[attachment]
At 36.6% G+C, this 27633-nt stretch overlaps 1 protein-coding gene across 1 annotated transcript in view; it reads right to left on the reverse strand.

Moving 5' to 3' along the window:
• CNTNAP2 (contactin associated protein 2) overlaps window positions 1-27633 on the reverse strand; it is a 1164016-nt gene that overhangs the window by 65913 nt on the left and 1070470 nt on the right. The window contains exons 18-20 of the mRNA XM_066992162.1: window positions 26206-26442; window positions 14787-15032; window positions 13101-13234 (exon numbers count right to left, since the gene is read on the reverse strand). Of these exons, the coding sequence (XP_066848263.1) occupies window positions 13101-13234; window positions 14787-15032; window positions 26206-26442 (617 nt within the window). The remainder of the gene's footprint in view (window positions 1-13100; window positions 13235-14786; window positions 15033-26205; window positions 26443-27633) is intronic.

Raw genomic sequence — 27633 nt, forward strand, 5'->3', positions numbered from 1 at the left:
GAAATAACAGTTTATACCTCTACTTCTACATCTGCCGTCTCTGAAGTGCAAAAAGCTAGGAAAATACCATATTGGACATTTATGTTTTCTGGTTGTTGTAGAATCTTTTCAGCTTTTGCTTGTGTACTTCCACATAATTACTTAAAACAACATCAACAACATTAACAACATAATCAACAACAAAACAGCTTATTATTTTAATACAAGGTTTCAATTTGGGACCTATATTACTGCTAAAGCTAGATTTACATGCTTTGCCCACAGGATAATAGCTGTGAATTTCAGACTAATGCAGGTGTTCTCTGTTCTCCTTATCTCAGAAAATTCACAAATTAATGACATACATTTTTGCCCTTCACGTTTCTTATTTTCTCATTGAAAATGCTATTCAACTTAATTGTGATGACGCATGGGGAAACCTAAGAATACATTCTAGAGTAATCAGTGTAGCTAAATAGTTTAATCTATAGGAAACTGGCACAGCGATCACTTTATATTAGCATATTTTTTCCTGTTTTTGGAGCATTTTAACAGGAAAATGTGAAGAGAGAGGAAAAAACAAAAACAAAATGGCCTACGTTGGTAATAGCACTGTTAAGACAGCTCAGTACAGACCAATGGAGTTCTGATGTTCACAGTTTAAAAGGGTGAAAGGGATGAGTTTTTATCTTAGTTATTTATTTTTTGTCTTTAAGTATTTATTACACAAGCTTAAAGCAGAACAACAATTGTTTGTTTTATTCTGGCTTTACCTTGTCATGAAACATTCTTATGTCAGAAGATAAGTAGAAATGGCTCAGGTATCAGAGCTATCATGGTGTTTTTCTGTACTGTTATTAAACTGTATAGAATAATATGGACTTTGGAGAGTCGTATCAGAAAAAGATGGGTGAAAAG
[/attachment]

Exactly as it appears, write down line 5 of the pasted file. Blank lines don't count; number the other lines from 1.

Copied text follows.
GAAATAACAGTTTATACCTCTACTTCTACATCTGCCGTCTCTGAAGTGCAAAAAGCTAGGAAAATACCATATTGGACATTTATGTTTTCTGGTTGTTGTAGAATCTTTTCAGCTTTTGCTTGTGTACTTCCACATAATTACTTAAAACAACATCAACAACATTAACAACATAATCAACAACAAAACAGCTTATTATTTTAATACAAGGTTTCAATTTGGGACCTATATTACTGCTAAAGCTAGATTTACATGCTTTGCCCACAGGATAATAGCTGTGAATTTCAGACTAATGCAGGTGTTCTCTGTTCTCCTTATCTCAGAAAATTCACAAATTAATGACATACATTTTTGCCCTTCACGTTTCTTATTTTCTCATTGAAAATGCTATTCAACTTAATTGTGATGACGCATGGGGAAACCTAAGAATACATTCTAGAGTAATCAGTGTAGCTAAATAGTTTAATCTATAGGAAACTGGCACAGCGATCACTTTATATTAGCATATTTTTTCCTGTTTTTGGAGCATTTTAACAGGAAAATGTGAAGAGAGAGGAAAAAACAAAAACAAAATGGCCTACGTTGGTAATAGCACTGTTAAGACAGCTCAGTACAGACCAATGGAGTTCTGATGTTCACAGTTTAAAAGGGTGAAAGGGATGAGTTTTTATCTTAGTTATTTATTTTTTGTCTTTAAGTATTTATTACACAAGCTTAAAGCAGAACAACAATTGTTTGTTTTATTCTGGCTTTACCTTGTCATGAAACATTCTTATGTCAGAAGATAAGTAGAAATGGCTCAGGTATCAGAGCTATCATGGTGTTTTTCTGTACTGTTATTAAACTGTATAGAATAATATGGACTTTGGAGAGTCGTATCAGAAAAAGATGGGTGAAAAG